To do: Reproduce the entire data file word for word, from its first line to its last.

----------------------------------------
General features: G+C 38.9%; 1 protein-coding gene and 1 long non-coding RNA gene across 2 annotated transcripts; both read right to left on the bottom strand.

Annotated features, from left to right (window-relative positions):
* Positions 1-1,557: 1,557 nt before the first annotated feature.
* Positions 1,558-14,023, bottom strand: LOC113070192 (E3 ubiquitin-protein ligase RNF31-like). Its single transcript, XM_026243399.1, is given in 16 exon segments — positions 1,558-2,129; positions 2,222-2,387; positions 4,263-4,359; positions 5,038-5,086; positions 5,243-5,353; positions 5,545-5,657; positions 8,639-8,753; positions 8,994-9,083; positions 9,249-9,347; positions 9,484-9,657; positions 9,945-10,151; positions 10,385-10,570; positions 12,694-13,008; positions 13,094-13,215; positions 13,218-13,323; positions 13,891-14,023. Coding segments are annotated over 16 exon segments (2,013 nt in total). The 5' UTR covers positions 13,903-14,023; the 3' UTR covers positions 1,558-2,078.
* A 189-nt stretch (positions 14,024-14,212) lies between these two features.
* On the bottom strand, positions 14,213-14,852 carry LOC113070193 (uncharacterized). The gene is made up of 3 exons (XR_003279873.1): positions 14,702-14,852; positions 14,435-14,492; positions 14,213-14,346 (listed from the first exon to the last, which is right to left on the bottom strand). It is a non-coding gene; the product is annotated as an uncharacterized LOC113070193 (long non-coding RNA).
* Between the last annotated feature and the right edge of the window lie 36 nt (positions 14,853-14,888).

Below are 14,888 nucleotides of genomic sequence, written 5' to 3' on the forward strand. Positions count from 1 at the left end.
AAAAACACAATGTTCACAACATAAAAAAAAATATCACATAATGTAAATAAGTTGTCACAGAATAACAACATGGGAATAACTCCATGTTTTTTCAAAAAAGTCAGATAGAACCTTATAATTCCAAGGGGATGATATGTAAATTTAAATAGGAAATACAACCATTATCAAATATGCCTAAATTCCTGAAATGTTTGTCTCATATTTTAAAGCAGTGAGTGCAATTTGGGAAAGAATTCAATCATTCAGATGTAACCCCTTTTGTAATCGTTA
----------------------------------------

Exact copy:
General features: G+C 38.9%; 1 protein-coding gene and 1 long non-coding RNA gene across 2 annotated transcripts; both read right to left on the bottom strand.

Annotated features, from left to right (window-relative positions):
* Positions 1-1,557: 1,557 nt before the first annotated feature.
* Positions 1,558-14,023, bottom strand: LOC113070192 (E3 ubiquitin-protein ligase RNF31-like). Its single transcript, XM_026243399.1, is given in 16 exon segments — positions 1,558-2,129; positions 2,222-2,387; positions 4,263-4,359; positions 5,038-5,086; positions 5,243-5,353; positions 5,545-5,657; positions 8,639-8,753; positions 8,994-9,083; positions 9,249-9,347; positions 9,484-9,657; positions 9,945-10,151; positions 10,385-10,570; positions 12,694-13,008; positions 13,094-13,215; positions 13,218-13,323; positions 13,891-14,023. Coding segments are annotated over 16 exon segments (2,013 nt in total). The 5' UTR covers positions 13,903-14,023; the 3' UTR covers positions 1,558-2,078.
* A 189-nt stretch (positions 14,024-14,212) lies between these two features.
* On the bottom strand, positions 14,213-14,852 carry LOC113070193 (uncharacterized). The gene is made up of 3 exons (XR_003279873.1): positions 14,702-14,852; positions 14,435-14,492; positions 14,213-14,346 (listed from the first exon to the last, which is right to left on the bottom strand). It is a non-coding gene; the product is annotated as an uncharacterized LOC113070193 (long non-coding RNA).
* Between the last annotated feature and the right edge of the window lie 36 nt (positions 14,853-14,888).

Below are 14,888 nucleotides of genomic sequence, written 5' to 3' on the forward strand. Positions count from 1 at the left end.
AAAAACACAATGTTCACAACATAAAAAAAAATATCACATAATGTAAATAAGTTGTCACAGAATAACAACATGGGAATAACTCCATGTTTTTTCAAAAAAGTCAGATAGAACCTTATAATTCCAAGGGGATGATATGTAAATTTAAATAGGAAATACAACCATTATCAAATATGCCTAAATTCCTGAAATGTTTGTCTCATATTTTAAAGCAGTGAGTGCAATTTGGGAAAGAATTCAATCATTCAGATGTAACCCCTTTTGTAATCGTTA